Three members of Congress wrote a letter to the OMB on Feb. 12 asking them to answer a series of questions by Feb. 26. The OMB has not answered as of Friday morning, according to the office one of the members, Rep. Jennifer Wexton, D-Va.

    “Not all of my constituents have received their full back pay,” said Wexton, who represents a portion of Northern Virginia where many D.C.-area federal workers live.

    She added that the OMB has not been transparent enough about the issue. 

    For Victor Payes, a TSA officer at Los Angeles International Airport and a single father of two daughters, the lost pay meant he had to borrow money to pay his bills on time.

    “I had to take out a loan last month just to make sure I was able to pay rent for February, otherwise I would have been late,” Payes said. “This is taking away from my credit score because now I owe more money.”

    Many federal employees lived within restricted means during the shutdown. Ones who live paycheck to paycheck had to take out loans, go to food banks and strategically chose what to spend on.

    The Capital Area Food Bank, which serves the D.C. area, said that its “Hunger Lifeline” emergency food assistance referral service website had five times as many visitors this January compared to last. A spokeswoman said the organization’s pop-up markets served 5,000 federal workers and contractors through direct distribution efforts during the government shutdown.

    A missed paycheck has a “ripple effect,” said Dallas/Fort Worth International Airport TSA agent Laymon Lightfoot, who worked without pay during the shutdown.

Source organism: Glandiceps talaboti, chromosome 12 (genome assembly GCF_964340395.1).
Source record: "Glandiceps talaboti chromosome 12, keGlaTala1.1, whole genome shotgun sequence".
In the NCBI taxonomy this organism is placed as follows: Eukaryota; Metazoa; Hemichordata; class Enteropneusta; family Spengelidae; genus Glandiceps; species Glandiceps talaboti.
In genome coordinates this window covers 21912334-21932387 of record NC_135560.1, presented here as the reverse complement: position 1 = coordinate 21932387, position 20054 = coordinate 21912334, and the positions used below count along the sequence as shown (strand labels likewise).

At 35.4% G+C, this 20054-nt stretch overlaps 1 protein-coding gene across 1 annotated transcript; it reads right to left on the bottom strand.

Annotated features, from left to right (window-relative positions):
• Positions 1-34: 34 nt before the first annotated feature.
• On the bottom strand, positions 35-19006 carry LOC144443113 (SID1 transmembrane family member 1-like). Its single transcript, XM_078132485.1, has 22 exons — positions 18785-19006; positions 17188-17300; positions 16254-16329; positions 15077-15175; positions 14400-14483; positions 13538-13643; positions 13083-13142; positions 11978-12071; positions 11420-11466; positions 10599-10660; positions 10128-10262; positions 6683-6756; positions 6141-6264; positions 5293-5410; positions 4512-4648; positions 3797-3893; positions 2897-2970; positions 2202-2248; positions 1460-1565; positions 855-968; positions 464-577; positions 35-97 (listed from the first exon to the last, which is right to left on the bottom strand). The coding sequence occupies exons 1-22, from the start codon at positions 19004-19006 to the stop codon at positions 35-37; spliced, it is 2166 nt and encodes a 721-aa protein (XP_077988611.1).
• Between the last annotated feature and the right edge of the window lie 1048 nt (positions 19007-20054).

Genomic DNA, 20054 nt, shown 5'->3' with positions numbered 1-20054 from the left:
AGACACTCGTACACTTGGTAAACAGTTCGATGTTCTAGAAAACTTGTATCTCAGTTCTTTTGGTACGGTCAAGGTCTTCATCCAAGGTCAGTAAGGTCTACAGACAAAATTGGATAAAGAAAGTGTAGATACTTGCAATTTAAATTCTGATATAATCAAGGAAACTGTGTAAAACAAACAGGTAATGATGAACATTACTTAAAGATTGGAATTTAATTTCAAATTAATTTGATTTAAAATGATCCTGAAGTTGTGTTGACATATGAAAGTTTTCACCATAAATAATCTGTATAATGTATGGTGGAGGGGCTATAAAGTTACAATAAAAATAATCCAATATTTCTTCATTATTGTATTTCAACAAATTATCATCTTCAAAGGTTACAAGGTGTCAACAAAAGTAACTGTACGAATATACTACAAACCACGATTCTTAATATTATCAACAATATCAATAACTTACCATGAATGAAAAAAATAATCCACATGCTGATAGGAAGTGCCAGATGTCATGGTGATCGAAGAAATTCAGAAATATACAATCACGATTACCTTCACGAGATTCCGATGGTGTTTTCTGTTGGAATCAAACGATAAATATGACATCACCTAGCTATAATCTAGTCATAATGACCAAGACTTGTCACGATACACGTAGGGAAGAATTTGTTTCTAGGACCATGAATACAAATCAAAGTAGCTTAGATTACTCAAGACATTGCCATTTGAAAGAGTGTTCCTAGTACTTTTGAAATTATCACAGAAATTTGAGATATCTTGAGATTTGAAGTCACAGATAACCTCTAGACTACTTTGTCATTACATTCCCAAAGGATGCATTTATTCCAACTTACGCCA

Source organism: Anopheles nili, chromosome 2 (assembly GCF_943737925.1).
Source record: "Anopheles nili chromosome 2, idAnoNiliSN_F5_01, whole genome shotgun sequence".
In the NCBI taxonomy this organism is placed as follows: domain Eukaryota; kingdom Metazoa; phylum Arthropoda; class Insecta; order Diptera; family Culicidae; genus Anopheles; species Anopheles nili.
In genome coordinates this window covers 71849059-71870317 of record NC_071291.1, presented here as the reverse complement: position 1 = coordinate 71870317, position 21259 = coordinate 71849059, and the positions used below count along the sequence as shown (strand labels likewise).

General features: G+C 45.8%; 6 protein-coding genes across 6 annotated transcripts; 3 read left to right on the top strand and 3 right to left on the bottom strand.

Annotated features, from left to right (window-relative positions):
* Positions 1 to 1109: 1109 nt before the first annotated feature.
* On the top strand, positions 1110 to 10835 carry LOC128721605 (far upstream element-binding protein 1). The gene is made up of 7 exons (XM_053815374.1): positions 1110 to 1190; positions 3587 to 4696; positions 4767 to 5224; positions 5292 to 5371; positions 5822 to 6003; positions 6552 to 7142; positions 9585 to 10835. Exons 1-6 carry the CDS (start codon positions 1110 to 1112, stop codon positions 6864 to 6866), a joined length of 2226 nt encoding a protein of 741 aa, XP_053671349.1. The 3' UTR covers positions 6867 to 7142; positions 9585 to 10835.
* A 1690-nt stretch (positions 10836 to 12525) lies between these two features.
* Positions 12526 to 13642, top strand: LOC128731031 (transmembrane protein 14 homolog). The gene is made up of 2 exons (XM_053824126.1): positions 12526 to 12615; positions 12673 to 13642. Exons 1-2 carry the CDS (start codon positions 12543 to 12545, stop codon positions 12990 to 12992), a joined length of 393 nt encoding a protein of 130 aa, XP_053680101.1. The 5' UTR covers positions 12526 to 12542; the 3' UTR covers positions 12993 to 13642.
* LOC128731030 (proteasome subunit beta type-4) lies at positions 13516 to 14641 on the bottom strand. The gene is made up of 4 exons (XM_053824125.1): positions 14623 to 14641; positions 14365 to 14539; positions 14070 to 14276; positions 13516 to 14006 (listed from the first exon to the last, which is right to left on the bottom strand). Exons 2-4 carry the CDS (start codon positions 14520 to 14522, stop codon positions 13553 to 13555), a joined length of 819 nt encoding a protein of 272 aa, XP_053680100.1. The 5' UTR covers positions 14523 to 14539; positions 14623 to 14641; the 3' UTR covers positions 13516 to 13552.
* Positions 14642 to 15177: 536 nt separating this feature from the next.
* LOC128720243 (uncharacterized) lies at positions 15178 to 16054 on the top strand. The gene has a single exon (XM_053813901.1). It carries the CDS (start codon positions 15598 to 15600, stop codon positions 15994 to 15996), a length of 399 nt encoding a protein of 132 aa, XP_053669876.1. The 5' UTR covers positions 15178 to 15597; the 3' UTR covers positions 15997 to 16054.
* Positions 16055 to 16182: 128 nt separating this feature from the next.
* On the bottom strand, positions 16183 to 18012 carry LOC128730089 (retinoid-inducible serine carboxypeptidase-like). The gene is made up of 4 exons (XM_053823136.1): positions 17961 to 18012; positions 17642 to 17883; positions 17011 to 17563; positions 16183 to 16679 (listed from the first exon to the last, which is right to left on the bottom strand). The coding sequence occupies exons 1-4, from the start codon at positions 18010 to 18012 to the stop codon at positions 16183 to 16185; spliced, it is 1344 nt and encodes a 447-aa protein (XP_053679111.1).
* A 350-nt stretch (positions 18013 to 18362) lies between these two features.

“It controls and restricts your movement and your freedom to do things. Even just getting to work was a challenge because of the costs of gas,” Lightfoot said.

    The shutdown also affected morale of federal employees, leaving lasting emotional impacts in a way that felt different from previous shutdowns, according to Jenny Brown, who has worked for the IRS for 33 years and is the Chapter 67 president of the National Treasury Employees Union.

    Jenny Brown, who has worked for the IRS for 30 years, said this shutdown affected the morale of federal employees.

    “I've talked to a lot of people who say that they feel broken. It is hard to go back to work, and so loyally, when you know you can just get shut down like that for five weeks,” Brown said.

    Fear of another government shutdown is changing how some workers approach saving. Brown said she’ll stop having her lawn fertilized professionally and save that money instead.

    “I am putting as much money as I can into my savings account,” Brown said.

    Traditionally, one of the benefits of working for the federal government is job security, since many federal workers are protected by strong unions. But many federal employees considered switching jobs during the shutdown.

    Brown said she knows a few people who found different jobs during the 35-day shutdown and decided to stay there permanently to avoid ever being so directly affected by a federal shutdown again. Lightfoot hopes to eventually find a job within the federal government in “a sector that would not be affected by a government shutdown,” like the post office.

    Several unions that represent federal employees are suing the government over the shutdown. The largest such union, the American Federation of Government Employees, claims the government forcing work without pay is a violation of the Fair Labor Standards Act.

    “The law says we are entitled to our paychecks in a timely basis and that did not happen this time around,” said Payes, the LA TSA agent.

    “We just can't be held hostage to solve political disputes as the work we do is so important,” he added.